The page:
A new article written by Damian Maye and Julie Urquhart has just been published in the Journal of Rural Studies that seeks to examine the online discourses regarding sustainable meat consumption by analysing a range of ‘hashtags’.
Entitled ‘What’s the beef?: Debating meat, matters of concern and the emergence of online issue publics’, the paper does a number of things conceptually. Firstly, it reviews academic debates surrounding eating less meat and identify three narratives or food futures (plant-based future, agroecological future and lab meat-based future). Secondly, it argues that although sometimes presented in binary terms they signify a multiplicity of debates and values and represent what Bruno Latour calls ‘matters of concern’ rather than ‘matters of fact’. Thirdly, the paper authors recognise social media, and particularly Twitter, as an important medium where meat debates are discussed – so-called ‘online issue publics’.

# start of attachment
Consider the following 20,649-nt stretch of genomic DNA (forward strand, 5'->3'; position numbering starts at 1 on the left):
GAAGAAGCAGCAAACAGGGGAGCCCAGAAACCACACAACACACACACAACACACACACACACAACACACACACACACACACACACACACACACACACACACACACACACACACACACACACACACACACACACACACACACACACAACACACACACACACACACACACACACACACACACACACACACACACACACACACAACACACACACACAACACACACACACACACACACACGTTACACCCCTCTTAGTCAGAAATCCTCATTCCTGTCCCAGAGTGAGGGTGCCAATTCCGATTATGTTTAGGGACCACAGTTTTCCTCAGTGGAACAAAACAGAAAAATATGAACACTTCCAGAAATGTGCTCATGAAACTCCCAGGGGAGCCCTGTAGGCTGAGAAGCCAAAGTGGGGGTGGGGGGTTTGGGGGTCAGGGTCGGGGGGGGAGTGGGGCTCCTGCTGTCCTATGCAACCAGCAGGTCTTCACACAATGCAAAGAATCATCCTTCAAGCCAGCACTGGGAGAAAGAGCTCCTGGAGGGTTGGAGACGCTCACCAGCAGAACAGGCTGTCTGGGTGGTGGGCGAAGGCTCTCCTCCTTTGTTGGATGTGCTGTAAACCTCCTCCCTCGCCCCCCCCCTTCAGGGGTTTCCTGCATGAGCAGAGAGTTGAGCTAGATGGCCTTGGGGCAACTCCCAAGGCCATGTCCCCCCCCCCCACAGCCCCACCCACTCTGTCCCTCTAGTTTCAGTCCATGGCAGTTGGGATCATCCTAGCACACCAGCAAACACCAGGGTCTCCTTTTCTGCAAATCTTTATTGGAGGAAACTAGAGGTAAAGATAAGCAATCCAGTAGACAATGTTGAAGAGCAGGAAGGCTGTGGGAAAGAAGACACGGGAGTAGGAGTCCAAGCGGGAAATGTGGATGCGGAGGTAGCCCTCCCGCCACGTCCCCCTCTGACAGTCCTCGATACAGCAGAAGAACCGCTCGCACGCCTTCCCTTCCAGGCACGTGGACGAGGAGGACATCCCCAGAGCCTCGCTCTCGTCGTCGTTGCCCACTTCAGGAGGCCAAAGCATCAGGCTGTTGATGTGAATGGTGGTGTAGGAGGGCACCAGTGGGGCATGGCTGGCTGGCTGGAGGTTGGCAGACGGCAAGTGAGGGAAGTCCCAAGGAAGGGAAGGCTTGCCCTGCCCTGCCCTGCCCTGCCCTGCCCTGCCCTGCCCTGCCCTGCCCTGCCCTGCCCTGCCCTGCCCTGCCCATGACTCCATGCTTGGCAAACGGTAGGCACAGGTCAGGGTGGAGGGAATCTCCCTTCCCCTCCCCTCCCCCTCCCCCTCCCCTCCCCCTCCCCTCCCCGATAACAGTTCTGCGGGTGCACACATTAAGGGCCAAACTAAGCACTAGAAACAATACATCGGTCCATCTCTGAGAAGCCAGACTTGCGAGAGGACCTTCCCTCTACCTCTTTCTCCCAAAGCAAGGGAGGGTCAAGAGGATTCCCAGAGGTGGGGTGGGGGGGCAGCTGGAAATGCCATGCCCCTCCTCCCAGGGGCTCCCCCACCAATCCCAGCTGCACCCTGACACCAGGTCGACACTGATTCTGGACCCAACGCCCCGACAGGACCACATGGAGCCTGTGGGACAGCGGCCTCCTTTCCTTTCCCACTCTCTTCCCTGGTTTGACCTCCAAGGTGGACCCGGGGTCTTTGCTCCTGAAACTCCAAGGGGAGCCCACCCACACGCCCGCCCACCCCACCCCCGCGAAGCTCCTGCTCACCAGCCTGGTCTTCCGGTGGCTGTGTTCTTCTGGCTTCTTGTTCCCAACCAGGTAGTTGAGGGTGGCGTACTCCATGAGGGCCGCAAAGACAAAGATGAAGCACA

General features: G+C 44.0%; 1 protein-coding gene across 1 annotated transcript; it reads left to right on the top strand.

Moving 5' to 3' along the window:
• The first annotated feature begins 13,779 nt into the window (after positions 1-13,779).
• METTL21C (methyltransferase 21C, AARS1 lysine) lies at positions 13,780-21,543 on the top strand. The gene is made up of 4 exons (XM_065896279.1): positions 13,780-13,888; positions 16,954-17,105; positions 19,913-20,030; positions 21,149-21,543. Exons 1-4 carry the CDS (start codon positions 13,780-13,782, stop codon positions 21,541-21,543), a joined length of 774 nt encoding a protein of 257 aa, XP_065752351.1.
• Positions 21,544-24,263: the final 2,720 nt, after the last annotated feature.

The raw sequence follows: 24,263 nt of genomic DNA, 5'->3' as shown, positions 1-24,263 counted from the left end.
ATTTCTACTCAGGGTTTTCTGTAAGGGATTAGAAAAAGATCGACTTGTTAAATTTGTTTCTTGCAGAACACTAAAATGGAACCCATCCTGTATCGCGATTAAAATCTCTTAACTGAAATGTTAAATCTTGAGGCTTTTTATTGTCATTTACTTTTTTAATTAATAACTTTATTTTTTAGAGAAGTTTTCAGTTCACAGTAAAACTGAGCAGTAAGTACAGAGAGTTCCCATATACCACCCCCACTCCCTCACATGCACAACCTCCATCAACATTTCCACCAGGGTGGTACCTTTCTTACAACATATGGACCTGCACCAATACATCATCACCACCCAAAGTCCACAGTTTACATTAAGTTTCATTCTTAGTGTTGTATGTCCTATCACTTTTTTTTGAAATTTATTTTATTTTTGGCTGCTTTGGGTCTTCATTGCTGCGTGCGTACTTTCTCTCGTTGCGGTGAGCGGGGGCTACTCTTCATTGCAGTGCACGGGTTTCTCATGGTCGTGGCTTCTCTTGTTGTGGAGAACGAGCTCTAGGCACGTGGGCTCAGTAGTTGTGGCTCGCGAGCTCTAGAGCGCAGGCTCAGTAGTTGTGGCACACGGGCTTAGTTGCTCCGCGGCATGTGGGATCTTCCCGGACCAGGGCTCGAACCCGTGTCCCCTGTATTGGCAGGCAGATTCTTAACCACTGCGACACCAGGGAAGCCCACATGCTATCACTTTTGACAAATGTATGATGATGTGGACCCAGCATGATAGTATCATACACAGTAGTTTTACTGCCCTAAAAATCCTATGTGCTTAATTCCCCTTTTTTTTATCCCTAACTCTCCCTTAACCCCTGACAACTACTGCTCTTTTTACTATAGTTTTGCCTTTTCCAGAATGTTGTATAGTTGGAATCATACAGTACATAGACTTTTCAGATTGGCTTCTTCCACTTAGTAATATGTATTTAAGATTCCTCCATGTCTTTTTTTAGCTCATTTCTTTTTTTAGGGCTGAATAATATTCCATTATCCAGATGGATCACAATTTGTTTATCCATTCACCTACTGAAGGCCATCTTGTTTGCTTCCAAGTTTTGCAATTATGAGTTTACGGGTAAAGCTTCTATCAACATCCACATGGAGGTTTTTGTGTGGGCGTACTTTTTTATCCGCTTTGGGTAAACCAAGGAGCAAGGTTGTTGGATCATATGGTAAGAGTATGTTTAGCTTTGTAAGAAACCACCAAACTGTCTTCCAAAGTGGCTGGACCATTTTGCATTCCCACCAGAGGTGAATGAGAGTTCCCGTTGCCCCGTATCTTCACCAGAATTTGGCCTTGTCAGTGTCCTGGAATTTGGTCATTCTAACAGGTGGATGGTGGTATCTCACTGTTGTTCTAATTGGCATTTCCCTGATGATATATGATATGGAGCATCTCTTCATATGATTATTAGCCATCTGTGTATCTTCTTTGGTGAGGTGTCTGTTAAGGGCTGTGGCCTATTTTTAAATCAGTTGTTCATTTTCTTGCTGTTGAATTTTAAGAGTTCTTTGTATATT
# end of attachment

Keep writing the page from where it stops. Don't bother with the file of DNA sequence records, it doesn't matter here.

Lead author Damian Maye said “we realise that the debate on Twitter is vast, so we then examined and compared data from two particular hashtags to get a sense of how meat debates are emerging, one related to #sustainablemeat AND #ethicalmeat and one related to #eatlessmeat”.
The paper found that:
- #eatlessmeat tweets generated more frequent mentions and greater heterogeneity of content than #sustainablemeat tweets.
- #sustainablemeat tweets were orientated toward promoting a business or the production of meat; #eatlessmeat tweets showed a greater association with planetary issues.
- Individuals and organisations who are already invested in an issue use specialist hashtags.
- ‘Sustainable meat’ narratives on Twitter signal the multiplicity of debates that currently surround this contested issue.
Damian continues: “This is one of the first papers that uses Twitter data to examine debates about eating less meat and hopefully makes an important contribution to the literature. It also highlights the need for more research to examine sustainable meat discourses on social media and the value of social media data as a rich resource to understand contested issue publics.”
The article, which was also co-written by Clive Potter from Imperial College, John Fellenor and Julie Barnett, both from the University of Bath is currently available for free for a period of 50 days. Its full reference is:
Maye, D., Fellenor, J., Potter, C., Urquhart, J. and Barnett, J. (2021) What’s the beef?: Debating meat, matters of concern and the emergence of online issue publics. Journal of Rural Studies, 84, pp 134-146.